"Come out with us," Meghan Wheeler cajoled, tugging on her best friend's hand. "Lisa and I will buy all your drinks tonight, and we won't even make you dance unless you want to. It'll be a quiet night."
Kacy Adams shook her head and slipped her hand free. She loved Meghan like a sister, but they had different opinions on what constituted a 'quiet night.' In college, where they'd met as roommates, Meghan had always been the more out-going, party girl while Kacy spent most of her time in the library or computer lab. After eight years of friendship, Meghan still didn't understand that Kacy preferred historical texts to modern conversation.
"I think I'm going to order a pizza and veg out on the couch. My DVR's almost full so I need to watch and erase what I've got recorded."
Meghan rolled her eyes. "Yeah right. You're going to read those letters again."
Kacy shrugged a shoulder but didn't deny the accusation. Seven months earlier, she'd purchased an old trunk at an estate sale. To her surprise, and pleasure, the compartment below the trunk's false bottom contained letters written by Confederate Captain Samuel Crowder to his mother Annie and his brother John, a First Lieutenant in the Union Army. As she'd concentrated on the Civil War for her Master's, she'd eagerly devoured all forty letters.
Crazy as it sounded, she'd also fallen in love with Captain Crowder. He'd agonized over the split between him and his brother. He'd written to John and Annie about how he still loved his "Yankee" brother, and looked forward to the day they could all be together again. He'd tried to shield his mother from the true horrors of the war and constantly reassured her that he was fine. Kacy admired his spirit and his selflessness. It was a shame he'd been killed during the Battle of Chickamauga.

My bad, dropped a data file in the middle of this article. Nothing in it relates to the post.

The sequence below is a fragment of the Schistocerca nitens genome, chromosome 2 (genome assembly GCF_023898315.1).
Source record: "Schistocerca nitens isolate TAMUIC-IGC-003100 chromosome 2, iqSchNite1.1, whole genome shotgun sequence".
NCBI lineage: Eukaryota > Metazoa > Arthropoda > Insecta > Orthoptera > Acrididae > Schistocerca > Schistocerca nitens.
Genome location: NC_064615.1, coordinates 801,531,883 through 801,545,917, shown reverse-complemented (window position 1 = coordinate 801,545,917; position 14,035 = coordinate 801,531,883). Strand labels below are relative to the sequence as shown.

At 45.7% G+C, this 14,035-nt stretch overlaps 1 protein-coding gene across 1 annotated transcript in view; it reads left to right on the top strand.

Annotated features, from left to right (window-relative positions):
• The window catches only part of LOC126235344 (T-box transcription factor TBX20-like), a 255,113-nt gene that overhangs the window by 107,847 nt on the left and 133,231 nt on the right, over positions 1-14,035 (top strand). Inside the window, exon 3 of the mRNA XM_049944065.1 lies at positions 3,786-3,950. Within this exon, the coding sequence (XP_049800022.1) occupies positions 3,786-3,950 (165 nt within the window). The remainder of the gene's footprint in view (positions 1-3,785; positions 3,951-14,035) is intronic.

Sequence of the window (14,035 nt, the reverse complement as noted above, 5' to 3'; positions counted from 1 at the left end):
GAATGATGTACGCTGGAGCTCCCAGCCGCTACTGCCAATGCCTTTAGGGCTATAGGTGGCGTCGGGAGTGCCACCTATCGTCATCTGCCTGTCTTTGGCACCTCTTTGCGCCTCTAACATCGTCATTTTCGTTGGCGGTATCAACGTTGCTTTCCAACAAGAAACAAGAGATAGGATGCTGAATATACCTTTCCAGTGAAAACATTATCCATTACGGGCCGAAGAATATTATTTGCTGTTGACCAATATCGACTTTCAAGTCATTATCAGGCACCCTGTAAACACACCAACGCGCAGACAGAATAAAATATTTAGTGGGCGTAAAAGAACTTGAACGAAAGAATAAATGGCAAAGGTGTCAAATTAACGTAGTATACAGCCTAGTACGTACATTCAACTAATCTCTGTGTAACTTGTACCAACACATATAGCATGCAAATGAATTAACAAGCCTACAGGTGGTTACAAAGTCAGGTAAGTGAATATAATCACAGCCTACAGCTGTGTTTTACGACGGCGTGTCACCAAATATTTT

"You need a real boyfriend, Kace," Meghan remarked. It was an observation she made at least once a week. "I know it hurt when Paul the Prince of Pricks screwed you over, but that was two years ago. Stop licking your wounds and hop back in the saddle, kiddo."
"Oh please." Kacy waved her hand dismissively. "I am so over Paul."
Meghan playfully tugged on the end of Kacy's chestnut braid. She'd been there when Kacy had stumbled in on her fiancé Paul doing the horizontal mambo on the kitchen table with his "lab partner." Rather than falling apart or getting angry, Kacy had erected a wall around herself so thick that only her closest friends and family members could get through. And, of course, the Captain.
"Face it, kiddo, no one will ever measure up to the Captain," she teased. "Are you sure you don't want to come? Lisa and I have a bet going. She swears that if we hit the bar near the university, we can cash in on your fame and not pay for a single drink."